I bought a summer dress last week. Good color. Nice fit. Cute!!! I got it home and truth set in. If I sat down in that dress or walked in that dress (I exaggerate on this last bit.), it was going to wrinkle like a prune. If I hand washed it and that’s what I would need to do—ugh—I was going to have to iron it. (I’m sure the board and iron are somewhere.) “OK, get real,” I said to myself, “Buying error. I need to return it.”

The store clerk was lovely. “If it doesn’t work for you; it doesn’t work,” she said. “No problem. We’ll do up a refund.” (I’ll be shopping at that store again. Oh, yeah.)

The same day that I bought the dress, I also walked past one of those cosmetic kiosks. I must have been in a weakened state—maybe it was the piece of chocolate that I had just treated myself to and was munching on that brought on my vulnerability–because instead of walking passed with a polite, ‘No thank you,’ I stopped to listen. And I still can’t’ believe it; I got caught up in the spiel. The clerk was so nice, so friendly and such a good talker. I bought product.

When I got home, I really had buyer’s remorse over that one. But when I decided to take the dress back, I thought I’ll just take the product back at the same time. I have the receipt and it is unopened. No problem.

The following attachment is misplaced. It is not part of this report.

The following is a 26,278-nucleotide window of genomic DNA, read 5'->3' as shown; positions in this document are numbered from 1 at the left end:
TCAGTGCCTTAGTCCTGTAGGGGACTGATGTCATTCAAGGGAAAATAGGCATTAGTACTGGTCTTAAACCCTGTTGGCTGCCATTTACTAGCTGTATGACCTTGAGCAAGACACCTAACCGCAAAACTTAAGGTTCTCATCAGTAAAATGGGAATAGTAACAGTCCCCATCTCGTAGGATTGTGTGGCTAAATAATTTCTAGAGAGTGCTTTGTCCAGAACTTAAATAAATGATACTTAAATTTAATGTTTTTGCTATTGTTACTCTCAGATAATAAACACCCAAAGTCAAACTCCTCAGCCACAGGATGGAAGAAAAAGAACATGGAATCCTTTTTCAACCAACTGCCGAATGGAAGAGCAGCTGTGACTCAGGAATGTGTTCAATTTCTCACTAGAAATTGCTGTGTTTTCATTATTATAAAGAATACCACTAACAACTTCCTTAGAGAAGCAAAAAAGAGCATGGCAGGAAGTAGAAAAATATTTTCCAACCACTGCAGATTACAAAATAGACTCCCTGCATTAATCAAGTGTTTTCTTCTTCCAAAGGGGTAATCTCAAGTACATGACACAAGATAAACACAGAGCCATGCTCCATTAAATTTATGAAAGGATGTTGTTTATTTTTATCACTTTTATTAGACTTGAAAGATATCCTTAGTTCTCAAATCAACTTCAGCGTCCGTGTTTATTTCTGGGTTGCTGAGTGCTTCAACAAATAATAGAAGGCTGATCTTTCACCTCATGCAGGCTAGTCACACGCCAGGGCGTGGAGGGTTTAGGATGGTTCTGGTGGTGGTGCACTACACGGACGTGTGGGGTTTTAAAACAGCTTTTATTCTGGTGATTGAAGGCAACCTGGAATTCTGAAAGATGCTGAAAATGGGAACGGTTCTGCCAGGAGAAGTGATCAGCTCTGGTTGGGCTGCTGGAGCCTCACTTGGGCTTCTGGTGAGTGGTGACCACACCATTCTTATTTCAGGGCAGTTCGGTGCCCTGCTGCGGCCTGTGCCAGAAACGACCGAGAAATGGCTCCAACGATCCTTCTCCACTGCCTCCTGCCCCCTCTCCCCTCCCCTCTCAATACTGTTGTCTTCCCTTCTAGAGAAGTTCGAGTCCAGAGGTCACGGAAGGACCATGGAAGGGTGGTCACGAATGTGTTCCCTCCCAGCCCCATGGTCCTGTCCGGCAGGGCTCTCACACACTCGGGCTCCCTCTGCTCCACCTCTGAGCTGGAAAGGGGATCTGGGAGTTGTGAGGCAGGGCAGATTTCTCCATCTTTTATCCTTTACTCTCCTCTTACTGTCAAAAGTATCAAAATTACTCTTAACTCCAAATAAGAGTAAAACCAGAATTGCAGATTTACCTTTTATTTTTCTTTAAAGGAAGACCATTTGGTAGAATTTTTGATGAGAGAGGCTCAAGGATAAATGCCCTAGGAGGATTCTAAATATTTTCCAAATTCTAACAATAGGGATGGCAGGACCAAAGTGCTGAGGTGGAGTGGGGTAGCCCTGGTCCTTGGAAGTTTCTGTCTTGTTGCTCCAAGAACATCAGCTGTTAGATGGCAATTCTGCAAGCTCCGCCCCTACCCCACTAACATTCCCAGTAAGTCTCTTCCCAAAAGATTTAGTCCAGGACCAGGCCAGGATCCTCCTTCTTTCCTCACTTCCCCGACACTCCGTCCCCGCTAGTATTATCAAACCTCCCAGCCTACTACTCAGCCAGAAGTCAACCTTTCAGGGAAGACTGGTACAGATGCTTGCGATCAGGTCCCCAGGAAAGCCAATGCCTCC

Yes, problem. It seems that on the end of the counter–where I spent no time at all–was a sign that said, “No Refunds.” The words were also–it was pointed out to me–on the receipt—in small, small print.

It seems that in life there are some things for which there are no returns, no refunds. When we read books or watch films, we take images and ideas into our minds. We can’t just erase them at will. We can’t return them if we don’t want them.

I started reading a novel awhile back. The writer’s sentences were gorgeous, beautiful. They delighted my tongue and my mind. Unfortunately that was also the problem because the deeper I got into the story the more I realized the writer had little respect for truth. She kept slyly re-interpreting the actions of a biblical person, putting her own ugly and then uglier spin on him and his behavior. It began to read like tabloid journalism. I quit reading the book.

But returning to truth was not so easy. For months afterwards her snide little innuendoes would crop up in my mind.  And I’m a grown-up with many years of Bible study and life experience. I have some filters. I can filter out some lies. I wasn’t up to this one though and it was God who finally restored and established His truth in me.

Kids have fewer filters and those filters are less developed. They have less experience going to God and asking for His help when they encounter something suspicious in their readings. The images and ideas may stay with them for a long, long time. They may even influence kids to take actions.  Parents and other caring adults are wise to pay attention to what their kids are reading and viewing. Refunds on ideas are hard to come by.

Nancy Ellen Hird